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How Will Banks Serve SMEs in the Future?


Sunil Dixit
Sunil Dixit, managing director of BBVA Client Solutions

For many years, small and mid-size enterprises (SMEs) have occupied a gray area for financial services companies: difficult to serve at scale, with lower profitability than their corporate and consumer counterparts.

Consumer banking needs are more traditional, with products and services that are highly commoditized. Corporate organizations have more complex needs, requiring more sophisticated solutions — but the profit return on those solutions is greater.

The breadth of SMEs’ business offerings, on the other hand, demand one-to-one selling and the creation of bespoke solutions, and with little synergy across the segment itself, scaling has been a challenge. The result: a high cost to serve, historically, and little motivation to push into the segment.

But several factors are dramatically shifting that historical reality, according to Sunil Dixit, managing director of BBVA Client Solutions within BBVA New Digital Businesses (NDB). “Today, we have lots of tools and technologies — such as machine learning and artificial intelligence — that streamline the creation of these offerings on their own,” Dixit said. “Offerings are becoming digital end to end. You can create bespoke, multiple offerings to serve this segment without a lot of additional cost.”

And today, SMEs represent about one-fifth of banking revenue worldwide, generating about $850 billion every year for banks, according to a June 2019 McKinsey article. The combination of technology and the overall growth of the SME segment has made it more appealing to banks willing to innovate, he said.

Where the opportunity lies

Similar to the opportunity that exists for banks to create solutions that integrate into consumers’ everyday lives, so too is there an opportunity to create integrated solutions for business owners.

“SMEs spend only 25% to 30% of their time actually thinking about how to grow the market and acquire new customers — and the rest on administrative work: accounts payable and receivable; lending; cash flow; human resources; sourcing; and more,” Dixit said.

The majority of SMEs’ “non-business” needs are actually deeply embedded in their financial needs, he argues: “There’s an opportunity to create a blended offering that offers financial and administrative services — which creates a huge amount of revenue potential for the banks.”

Banks have a choice

In the SME segment, banks can choose one of three roles to play.


Many banks will settle for simply offering traditional banking products or solutions to SMEs, a transactional relationship that won’t generate much profit or create added value, according to Dixit.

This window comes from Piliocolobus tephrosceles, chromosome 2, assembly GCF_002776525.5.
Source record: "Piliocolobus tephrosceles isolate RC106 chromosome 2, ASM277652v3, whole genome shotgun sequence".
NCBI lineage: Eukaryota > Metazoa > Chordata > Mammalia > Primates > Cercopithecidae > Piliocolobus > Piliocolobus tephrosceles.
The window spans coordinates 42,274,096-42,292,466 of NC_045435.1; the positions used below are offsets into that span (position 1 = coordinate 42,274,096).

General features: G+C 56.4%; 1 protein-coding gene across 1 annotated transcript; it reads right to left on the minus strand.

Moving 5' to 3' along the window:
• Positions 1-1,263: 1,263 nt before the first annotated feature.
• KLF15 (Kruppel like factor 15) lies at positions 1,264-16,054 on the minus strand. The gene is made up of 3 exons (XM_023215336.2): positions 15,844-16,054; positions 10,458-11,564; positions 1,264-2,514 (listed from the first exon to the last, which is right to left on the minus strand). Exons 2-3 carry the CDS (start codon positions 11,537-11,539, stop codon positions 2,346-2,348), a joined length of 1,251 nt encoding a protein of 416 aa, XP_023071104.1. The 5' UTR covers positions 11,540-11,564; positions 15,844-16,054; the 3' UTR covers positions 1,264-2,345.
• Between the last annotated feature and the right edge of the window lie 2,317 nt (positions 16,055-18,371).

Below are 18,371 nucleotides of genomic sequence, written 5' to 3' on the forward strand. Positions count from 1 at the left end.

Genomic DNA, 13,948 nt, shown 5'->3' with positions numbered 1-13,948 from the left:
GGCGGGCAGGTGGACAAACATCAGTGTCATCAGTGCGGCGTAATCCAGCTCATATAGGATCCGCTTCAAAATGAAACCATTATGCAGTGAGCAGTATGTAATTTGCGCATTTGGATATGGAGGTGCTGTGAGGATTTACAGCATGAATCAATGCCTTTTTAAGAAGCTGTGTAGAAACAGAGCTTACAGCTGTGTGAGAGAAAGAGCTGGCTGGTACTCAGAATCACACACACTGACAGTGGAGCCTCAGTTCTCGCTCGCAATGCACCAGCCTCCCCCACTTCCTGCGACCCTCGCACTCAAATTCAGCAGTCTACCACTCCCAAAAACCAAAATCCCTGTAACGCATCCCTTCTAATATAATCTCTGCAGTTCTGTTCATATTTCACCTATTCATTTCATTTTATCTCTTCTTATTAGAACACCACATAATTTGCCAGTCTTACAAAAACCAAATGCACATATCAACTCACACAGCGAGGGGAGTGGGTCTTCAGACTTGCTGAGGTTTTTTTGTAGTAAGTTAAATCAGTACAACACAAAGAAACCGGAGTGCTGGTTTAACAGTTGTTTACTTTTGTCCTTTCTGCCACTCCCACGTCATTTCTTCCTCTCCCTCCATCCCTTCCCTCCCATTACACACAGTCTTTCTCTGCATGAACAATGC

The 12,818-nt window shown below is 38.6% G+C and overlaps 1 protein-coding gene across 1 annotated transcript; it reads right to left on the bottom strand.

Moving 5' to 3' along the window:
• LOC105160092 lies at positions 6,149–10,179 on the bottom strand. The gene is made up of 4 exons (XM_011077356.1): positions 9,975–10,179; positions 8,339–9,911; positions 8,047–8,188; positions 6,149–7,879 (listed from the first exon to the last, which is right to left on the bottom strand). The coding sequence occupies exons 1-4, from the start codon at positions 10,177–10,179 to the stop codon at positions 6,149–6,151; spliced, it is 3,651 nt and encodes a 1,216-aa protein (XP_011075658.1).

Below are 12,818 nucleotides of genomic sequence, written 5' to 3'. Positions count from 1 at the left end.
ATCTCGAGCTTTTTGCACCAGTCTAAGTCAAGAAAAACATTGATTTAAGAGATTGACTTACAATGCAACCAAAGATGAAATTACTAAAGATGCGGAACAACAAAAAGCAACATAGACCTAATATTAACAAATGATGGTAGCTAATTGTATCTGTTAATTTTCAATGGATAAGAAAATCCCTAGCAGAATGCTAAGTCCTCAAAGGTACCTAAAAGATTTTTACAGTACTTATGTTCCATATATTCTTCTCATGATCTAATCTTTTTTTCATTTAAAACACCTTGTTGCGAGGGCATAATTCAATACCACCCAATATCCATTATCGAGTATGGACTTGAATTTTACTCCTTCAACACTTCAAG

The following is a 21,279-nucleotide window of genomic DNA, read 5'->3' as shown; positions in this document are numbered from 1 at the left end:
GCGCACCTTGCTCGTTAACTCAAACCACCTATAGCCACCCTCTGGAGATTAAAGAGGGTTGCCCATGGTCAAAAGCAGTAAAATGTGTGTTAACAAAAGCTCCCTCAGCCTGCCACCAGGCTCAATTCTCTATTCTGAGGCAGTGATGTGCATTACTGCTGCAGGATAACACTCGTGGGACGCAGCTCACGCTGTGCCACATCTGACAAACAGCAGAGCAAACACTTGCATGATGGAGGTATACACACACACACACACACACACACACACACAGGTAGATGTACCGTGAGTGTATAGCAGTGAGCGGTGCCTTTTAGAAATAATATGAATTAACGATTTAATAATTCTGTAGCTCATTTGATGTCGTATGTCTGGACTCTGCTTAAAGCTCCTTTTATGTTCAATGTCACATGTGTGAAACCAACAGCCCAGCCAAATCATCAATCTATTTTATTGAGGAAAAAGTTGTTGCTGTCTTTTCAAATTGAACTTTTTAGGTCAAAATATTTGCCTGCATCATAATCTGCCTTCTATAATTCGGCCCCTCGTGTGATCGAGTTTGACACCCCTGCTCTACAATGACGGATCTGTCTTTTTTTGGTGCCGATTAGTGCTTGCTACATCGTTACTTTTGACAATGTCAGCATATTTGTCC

At the opposite end of the spectrum, banks might go all out and create an entire ecosystem of their own, organically building accounting software, sourcing software, and more. “That’s a very expensive and proprietary route,” Dixit said, “and won’t necessarily provide the best, one-stop solution for the client.”


In the Integrator model, banks can plug and play different providers’ solutions to create a bespoke ecosystem: With so many specialized offerings already poised to serve the SME segment, banks must only seek out those best-in-class solutions and offer them in one place.

“SMEs don’t want to deal with a thousand different providers — they don’t have the time,” Dixit said. “Banks can curate these players and integrate into the solution to create a fully seamless, end-to-end solution. This is the role banks should be playing.”

Portfolio companies leading the charge

Not all banks will be capable of playing the curator and integrator role, according to Dixit. “Only banks at the forefront of customer centricity and digital transformation can do this,” he said. “And BBVA, with businesses like Holvi and Azlo – that are included in his NDB Portfolio of entirely online companies – is being able to go beyond the traditional role of Banks.”

The New Digital Businesses portfolio companies are setting an example of how banks can play an orchestrating role in the creation of an SME business ecosystem.

Holvi provides SMEs with a range of business services — an online sales platform, invoicing functionality, and cash-flow tracking — as well as traditional banking, through its online platform operating in several countries of Europe.

Azlo also offers a variety of services to US entrepreneurs and small businesses through a 100% online system, including freelancer and vendor payments, digital invoicing, and more. Azlo is also building a digital community designed to connect its customers, who often feel disconnected from the larger working world.

Startups like these are shaping what the financial-services system will look like for SMEs in years to come. “In the future, banks won’t look like they look today,” Dixit said. “Banks will become solution providers leveraging integrated technology, both financial and non-financial. And BBVA has the opportunity to become the epicenter of such an ecosystem.”


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